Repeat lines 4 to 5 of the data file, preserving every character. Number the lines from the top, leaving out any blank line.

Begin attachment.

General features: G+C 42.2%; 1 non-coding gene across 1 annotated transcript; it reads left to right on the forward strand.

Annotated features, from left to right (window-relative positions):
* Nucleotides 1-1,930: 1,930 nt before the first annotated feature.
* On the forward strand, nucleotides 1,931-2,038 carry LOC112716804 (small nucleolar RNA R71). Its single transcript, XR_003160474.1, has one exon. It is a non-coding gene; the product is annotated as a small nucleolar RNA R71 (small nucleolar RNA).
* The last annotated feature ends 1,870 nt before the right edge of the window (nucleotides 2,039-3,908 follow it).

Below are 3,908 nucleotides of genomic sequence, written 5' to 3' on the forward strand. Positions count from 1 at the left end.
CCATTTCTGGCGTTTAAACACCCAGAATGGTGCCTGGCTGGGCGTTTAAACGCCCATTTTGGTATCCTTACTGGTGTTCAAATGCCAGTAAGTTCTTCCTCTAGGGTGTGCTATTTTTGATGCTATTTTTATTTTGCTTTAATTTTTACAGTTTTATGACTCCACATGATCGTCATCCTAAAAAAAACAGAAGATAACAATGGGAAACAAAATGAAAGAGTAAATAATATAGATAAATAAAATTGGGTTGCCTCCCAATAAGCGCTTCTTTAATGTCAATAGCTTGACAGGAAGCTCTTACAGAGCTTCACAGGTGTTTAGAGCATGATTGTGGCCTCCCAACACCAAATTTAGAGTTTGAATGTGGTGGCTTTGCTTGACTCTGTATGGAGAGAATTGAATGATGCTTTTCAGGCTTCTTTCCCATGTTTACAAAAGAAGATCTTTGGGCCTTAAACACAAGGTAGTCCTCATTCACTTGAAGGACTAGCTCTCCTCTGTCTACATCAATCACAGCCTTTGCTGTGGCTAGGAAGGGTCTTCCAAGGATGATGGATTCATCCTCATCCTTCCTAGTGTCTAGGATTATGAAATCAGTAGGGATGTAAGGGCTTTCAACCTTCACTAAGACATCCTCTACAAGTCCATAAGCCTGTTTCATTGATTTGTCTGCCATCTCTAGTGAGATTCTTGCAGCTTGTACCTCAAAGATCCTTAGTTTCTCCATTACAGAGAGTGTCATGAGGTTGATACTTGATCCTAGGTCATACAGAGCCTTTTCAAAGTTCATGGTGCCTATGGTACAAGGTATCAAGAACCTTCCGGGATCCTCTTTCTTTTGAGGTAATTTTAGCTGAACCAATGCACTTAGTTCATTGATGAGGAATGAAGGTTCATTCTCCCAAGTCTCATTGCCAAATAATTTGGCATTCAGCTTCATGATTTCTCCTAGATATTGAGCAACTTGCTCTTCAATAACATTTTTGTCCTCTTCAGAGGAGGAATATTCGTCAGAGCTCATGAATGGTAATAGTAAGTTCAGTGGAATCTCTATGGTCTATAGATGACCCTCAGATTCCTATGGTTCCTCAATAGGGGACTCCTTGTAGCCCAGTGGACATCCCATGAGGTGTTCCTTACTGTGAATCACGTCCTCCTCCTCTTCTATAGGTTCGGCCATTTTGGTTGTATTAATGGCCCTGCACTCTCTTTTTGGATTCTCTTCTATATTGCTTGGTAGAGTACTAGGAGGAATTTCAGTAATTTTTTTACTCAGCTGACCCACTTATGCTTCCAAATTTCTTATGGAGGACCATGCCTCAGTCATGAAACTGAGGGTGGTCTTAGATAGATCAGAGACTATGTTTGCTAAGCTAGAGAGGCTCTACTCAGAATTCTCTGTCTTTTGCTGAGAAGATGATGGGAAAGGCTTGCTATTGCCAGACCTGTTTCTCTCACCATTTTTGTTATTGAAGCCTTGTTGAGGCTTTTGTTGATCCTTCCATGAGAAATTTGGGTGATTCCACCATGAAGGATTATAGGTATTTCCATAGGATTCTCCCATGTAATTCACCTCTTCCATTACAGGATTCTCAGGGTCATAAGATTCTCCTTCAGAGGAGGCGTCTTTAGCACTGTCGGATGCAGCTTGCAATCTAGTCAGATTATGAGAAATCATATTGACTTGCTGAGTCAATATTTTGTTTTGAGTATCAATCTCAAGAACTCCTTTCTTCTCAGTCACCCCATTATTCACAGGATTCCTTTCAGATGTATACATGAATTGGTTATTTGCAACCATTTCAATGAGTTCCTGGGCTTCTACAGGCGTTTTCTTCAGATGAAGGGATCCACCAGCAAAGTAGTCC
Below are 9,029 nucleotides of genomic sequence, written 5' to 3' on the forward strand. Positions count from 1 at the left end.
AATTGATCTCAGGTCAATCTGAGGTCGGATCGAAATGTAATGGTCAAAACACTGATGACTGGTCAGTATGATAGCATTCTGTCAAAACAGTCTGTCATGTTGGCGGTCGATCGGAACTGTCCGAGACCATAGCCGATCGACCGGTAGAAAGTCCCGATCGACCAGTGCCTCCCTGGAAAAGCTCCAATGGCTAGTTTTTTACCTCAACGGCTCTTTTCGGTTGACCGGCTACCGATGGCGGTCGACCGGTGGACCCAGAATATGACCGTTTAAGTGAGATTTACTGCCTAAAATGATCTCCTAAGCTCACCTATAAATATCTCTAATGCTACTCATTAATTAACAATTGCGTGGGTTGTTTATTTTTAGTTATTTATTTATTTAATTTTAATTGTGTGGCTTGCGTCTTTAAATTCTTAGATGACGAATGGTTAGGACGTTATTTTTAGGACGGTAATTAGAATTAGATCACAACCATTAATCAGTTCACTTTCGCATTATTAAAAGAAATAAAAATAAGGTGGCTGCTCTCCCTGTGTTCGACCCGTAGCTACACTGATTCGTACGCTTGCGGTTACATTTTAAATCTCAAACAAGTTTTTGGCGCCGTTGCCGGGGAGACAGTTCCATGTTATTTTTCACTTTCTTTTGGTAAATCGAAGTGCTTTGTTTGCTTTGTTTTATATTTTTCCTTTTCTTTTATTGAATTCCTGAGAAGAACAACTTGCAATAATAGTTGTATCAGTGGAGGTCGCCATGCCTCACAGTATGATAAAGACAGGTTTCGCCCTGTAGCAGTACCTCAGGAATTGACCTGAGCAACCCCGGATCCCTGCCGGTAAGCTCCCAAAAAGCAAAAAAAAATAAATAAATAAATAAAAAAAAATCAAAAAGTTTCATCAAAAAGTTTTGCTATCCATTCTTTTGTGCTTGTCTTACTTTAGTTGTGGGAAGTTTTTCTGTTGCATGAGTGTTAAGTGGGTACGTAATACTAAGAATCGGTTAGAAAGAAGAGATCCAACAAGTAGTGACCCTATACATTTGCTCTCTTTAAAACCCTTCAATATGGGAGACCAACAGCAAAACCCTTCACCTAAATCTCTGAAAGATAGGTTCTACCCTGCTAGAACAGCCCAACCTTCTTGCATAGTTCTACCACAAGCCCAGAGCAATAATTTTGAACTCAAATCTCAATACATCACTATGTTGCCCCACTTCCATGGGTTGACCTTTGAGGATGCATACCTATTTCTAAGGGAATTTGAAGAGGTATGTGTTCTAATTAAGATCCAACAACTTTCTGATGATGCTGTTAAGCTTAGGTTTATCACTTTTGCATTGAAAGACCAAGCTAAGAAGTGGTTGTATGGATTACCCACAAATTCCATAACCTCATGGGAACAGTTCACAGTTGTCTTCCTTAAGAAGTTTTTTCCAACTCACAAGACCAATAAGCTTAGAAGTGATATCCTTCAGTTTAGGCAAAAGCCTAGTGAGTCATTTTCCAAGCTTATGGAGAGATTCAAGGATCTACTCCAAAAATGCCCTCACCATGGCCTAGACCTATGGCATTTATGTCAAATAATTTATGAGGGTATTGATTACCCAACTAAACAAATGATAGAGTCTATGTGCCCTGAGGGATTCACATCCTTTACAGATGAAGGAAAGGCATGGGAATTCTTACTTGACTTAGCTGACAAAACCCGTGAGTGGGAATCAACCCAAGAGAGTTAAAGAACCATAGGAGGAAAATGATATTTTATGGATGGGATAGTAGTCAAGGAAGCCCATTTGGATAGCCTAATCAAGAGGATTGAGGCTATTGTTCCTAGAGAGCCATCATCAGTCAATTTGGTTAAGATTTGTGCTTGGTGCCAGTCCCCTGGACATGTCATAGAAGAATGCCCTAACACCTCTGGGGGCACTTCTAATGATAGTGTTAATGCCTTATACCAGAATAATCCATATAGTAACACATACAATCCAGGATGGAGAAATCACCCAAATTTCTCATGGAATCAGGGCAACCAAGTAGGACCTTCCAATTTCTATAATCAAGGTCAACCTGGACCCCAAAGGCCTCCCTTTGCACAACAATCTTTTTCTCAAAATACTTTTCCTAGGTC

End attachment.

* On the forward strand, nucleotides 1,931-2,038 carry LOC112716804 (small nucleolar RNA R71). Its single transcript, XR_003160474.1, has one exon. It is a non-coding gene; the product is annotated as a small nucleolar RNA R71 (small nucleolar RNA).
* The last annotated feature ends 1,870 nt before the right edge of the window (nucleotides 2,039-3,908 follow it).